Scott Steingraber, president of the Southern Oregon Winery Association, said the Rogue and Umpqua valleys have warmer climates to grow darker, more full-bodied fruit. More than half the region’s acreage is currently in Pinot noir, which can be sold to Willamette Valley wineries for blending.

But Steingraber said the 100% AVA exclusivity standards would have made Southern Oregon grapes less valuable.

“We’re always going to have an excess of fruit beyond what we can make here,” said Steingraber, who also owns Kriselle Cellars in White City, Ore. “The legislation would cut out that market for us, and we’d have to go somewhere else.”

Chad Day, owner and manager of RoxyAnn Winery in nearby Medford, Ore., said limiting sales outside the region would be “very detrimental” to Southern Oregon growers.

“Rules written for one region don’t necessarily apply to the other,” Day said. “That just needs to be considered when we write these (bills).”

The primary intent of SB 111 was to deal with collecting taxes from out-of-state wineries that buy Oregon grapes. That provision was saved and inserted into SB 112, a legislative maneuver known as a “gut and stuff.”


Oregon approved a $25-per-ton grape tax in 1983, which is split evenly between the grower and buyer. The OLCC collects the tax and distributes the money to the Oregon Wine Board for research, marketing and promotion of Oregon wine.

But with 20% of Oregon grapes now leaving the state — 18,210 tons of grapes in 2017 — it was unclear whether the agency had any authority to collect taxes from out-of-state wineries.

Under the old structure, out-of-state wineries were not required to pay any portion of the tax. SB 112 fixes that, requiring wineries located out-of-state but licensed in Oregon to pay their share. Wineries can deduct $12.50 to cover the growers’ share.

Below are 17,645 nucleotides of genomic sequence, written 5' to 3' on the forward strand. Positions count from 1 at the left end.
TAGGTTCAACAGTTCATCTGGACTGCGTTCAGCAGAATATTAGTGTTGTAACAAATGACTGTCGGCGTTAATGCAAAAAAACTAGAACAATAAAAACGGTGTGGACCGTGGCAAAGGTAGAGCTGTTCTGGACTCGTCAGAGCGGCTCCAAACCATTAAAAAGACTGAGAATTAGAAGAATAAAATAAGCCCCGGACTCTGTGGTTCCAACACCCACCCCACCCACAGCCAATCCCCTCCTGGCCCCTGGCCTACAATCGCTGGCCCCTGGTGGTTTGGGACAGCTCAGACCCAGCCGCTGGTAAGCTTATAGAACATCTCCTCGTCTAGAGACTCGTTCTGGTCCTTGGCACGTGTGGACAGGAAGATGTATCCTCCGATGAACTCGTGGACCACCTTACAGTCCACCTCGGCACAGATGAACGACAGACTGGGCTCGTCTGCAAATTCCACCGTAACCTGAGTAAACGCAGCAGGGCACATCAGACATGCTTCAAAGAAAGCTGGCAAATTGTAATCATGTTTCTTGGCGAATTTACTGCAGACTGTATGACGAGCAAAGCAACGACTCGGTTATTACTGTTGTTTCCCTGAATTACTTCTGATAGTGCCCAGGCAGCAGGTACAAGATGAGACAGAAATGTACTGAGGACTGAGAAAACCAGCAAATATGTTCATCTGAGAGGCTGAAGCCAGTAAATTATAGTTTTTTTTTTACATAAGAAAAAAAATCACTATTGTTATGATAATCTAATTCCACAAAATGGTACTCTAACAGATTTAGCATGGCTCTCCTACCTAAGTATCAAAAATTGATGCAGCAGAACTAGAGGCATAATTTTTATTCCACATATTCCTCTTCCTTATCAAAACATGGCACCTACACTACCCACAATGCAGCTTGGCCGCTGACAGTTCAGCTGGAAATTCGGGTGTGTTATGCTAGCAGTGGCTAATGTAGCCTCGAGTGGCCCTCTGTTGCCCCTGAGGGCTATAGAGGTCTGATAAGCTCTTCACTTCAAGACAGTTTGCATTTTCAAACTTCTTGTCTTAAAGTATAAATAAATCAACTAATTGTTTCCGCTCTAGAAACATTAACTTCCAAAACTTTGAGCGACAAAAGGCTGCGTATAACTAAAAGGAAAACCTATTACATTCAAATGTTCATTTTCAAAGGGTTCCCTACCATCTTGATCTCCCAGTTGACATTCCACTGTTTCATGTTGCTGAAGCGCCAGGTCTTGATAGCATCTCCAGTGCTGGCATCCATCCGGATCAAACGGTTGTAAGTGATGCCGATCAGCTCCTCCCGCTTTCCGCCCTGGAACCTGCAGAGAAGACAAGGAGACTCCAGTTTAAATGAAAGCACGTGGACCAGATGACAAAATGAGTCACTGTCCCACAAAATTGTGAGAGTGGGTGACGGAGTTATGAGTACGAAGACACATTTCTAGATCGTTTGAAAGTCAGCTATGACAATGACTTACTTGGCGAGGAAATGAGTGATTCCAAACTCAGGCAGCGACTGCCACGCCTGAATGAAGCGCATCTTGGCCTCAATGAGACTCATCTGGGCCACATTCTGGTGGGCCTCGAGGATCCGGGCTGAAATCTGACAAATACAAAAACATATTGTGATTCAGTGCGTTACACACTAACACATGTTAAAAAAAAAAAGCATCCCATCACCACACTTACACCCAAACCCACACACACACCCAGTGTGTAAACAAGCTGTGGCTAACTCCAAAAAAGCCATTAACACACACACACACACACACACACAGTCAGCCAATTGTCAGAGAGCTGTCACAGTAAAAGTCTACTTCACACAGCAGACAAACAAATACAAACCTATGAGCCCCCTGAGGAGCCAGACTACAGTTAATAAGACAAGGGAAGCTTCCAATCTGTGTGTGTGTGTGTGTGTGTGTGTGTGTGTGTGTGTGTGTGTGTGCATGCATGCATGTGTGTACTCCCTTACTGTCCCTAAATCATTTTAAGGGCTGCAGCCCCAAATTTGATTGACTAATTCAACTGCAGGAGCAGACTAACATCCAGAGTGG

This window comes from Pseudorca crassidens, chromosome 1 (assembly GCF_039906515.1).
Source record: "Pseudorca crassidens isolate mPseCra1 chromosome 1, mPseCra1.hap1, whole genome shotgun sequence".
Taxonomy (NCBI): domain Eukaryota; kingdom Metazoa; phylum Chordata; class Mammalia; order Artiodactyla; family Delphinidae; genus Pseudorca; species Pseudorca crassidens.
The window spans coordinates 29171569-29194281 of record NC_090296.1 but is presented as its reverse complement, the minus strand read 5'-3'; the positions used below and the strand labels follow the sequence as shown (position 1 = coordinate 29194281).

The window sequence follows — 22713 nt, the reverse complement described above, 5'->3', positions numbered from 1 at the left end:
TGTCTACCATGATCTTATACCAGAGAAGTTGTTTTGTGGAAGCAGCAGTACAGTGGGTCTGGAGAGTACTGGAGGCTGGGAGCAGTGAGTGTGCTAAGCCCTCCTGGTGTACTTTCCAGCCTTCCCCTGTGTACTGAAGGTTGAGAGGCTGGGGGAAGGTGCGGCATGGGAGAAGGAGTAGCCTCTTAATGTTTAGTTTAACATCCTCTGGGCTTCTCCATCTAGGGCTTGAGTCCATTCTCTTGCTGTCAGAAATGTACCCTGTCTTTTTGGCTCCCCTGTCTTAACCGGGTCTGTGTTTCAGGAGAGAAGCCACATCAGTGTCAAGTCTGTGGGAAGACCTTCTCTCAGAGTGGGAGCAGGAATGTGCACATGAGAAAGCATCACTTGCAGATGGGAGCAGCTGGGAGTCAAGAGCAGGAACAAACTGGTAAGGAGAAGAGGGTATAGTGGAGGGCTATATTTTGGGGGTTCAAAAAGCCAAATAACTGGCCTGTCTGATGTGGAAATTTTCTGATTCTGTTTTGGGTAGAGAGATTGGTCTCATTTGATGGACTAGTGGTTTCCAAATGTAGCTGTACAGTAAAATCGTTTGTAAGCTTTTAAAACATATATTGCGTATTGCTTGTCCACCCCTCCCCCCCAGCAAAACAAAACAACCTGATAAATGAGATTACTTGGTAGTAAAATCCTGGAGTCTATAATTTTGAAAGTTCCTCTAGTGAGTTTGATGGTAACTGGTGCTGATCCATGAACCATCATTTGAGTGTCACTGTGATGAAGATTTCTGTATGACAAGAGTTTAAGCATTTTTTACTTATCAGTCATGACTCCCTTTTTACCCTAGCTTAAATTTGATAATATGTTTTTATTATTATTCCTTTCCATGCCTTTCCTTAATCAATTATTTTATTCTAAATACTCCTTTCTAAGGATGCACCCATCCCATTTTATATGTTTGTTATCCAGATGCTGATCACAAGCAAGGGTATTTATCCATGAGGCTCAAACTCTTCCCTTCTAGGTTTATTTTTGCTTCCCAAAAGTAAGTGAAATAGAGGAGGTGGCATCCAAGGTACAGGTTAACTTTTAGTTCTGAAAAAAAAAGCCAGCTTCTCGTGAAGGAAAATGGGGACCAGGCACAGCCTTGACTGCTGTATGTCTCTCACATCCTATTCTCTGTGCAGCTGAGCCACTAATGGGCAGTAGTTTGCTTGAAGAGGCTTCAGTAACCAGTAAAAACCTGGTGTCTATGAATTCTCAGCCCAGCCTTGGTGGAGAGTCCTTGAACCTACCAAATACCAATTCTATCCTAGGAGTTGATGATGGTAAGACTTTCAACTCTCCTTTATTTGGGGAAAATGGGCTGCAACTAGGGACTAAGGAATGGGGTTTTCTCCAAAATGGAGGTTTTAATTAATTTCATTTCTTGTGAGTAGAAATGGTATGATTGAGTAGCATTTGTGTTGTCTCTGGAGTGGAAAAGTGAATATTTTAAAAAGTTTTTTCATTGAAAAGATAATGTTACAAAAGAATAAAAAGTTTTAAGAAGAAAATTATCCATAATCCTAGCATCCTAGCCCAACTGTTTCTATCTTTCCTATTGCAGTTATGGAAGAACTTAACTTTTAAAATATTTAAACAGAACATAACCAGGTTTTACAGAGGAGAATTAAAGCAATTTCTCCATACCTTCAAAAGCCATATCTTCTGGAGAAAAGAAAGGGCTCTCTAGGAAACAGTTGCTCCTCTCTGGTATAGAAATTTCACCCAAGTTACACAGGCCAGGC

SB 112 passed unanimously in the Senate and 54-5 in the House. It was widely accepted by the winemakers and will take effect in 2021.

Danowski, of the OWA, said the wine board received a little more than $2 million from the tonnage tax for the fiscal year ending on June 30. Looking ahead, he expects the board will be able to recover approximately $400,000 a year in uncollected taxes.

“Nobody loves a new tax, but almost everybody we talked to, both in and out of state, appreciates that if we all chip in, we’ll all have more to invest in research and promotion of Oregon wine,” Danowski said.


After a testy legislative session for the wine industry, the OLCC launched its listening tour on July 17 in Medford to explain changes and gather input from winemakers.

About 30 people attended the meeting. OLCC chairman Paul Rosenbaum said the agency wants to help Oregon wine continue to thrive, but the industry needs to pull together before proposing additional rules and legislation.

“These are really tough decisions that whatever you do, we need guidance on it,” Rosenbaum said. “I don’t think we’re going to sit back and act as referee.”

Additional OLCC meetings are scheduled in Roseburg, McMinnville and Pendleton.

Adelsheim, who did not attend the meeting in Medford but plans to attend the Aug. 6 session in Pendleton, said Willamette Valley winemakers are still seeking 100% exclusivity to protect their brand.

“The reason that the Willamette Valley is on the world map of wine is because we’re making a wine that tastes like the Willamette Valley, and only the Willamette Valley,” Adelsheim said.

Wallace, who continues to organize the industry coalition, said there has been a lot of strife this spring but they remain committed to uniting Oregon winemakers.

“This is a big deal. It affects a lot of people,” Wallace said. “We need to take a minute, take a breath, and do what we can to have a reasonable conversation.”


Information from: Capital Press,